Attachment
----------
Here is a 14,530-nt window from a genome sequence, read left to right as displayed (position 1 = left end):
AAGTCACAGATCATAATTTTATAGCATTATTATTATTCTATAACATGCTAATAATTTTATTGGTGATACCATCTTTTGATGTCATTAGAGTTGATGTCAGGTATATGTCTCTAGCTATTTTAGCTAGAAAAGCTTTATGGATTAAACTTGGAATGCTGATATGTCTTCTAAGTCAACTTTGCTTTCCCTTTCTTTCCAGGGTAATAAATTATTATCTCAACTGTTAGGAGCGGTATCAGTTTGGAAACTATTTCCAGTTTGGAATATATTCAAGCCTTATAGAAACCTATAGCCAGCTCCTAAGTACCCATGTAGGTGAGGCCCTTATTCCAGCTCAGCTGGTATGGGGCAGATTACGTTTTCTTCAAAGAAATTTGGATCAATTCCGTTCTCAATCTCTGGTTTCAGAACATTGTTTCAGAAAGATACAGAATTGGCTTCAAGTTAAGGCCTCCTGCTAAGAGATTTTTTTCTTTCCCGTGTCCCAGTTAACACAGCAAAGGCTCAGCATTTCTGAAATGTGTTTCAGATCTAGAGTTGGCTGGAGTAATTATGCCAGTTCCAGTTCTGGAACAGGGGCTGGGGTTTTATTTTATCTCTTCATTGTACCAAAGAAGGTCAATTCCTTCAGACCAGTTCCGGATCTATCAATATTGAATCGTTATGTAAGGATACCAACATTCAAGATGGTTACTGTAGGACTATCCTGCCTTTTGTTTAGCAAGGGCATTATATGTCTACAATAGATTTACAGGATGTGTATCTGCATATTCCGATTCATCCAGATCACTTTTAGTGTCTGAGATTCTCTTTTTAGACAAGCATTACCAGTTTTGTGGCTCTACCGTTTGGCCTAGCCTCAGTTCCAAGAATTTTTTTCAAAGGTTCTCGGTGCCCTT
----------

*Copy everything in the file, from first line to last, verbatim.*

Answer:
Here is a 14,530-nt window from a genome sequence, read left to right as displayed (position 1 = left end):
AAGTCACAGATCATAATTTTATAGCATTATTATTATTCTATAACATGCTAATAATTTTATTGGTGATACCATCTTTTGATGTCATTAGAGTTGATGTCAGGTATATGTCTCTAGCTATTTTAGCTAGAAAAGCTTTATGGATTAAACTTGGAATGCTGATATGTCTTCTAAGTCAACTTTGCTTTCCCTTTCTTTCCAGGGTAATAAATTATTATCTCAACTGTTAGGAGCGGTATCAGTTTGGAAACTATTTCCAGTTTGGAATATATTCAAGCCTTATAGAAACCTATAGCCAGCTCCTAAGTACCCATGTAGGTGAGGCCCTTATTCCAGCTCAGCTGGTATGGGGCAGATTACGTTTTCTTCAAAGAAATTTGGATCAATTCCGTTCTCAATCTCTGGTTTCAGAACATTGTTTCAGAAAGATACAGAATTGGCTTCAAGTTAAGGCCTCCTGCTAAGAGATTTTTTTCTTTCCCGTGTCCCAGTTAACACAGCAAAGGCTCAGCATTTCTGAAATGTGTTTCAGATCTAGAGTTGGCTGGAGTAATTATGCCAGTTCCAGTTCTGGAACAGGGGCTGGGGTTTTATTTTATCTCTTCATTGTACCAAAGAAGGTCAATTCCTTCAGACCAGTTCCGGATCTATCAATATTGAATCGTTATGTAAGGATACCAACATTCAAGATGGTTACTGTAGGACTATCCTGCCTTTTGTTTAGCAAGGGCATTATATGTCTACAATAGATTTACAGGATGTGTATCTGCATATTCCGATTCATCCAGATCACTTTTAGTGTCTGAGATTCTCTTTTTAGACAAGCATTACCAGTTTTGTGGCTCTACCGTTTGGCCTAGCCTCAGTTCCAAGAATTTTTTTCAAAGGTTCTCGGTGCCCTT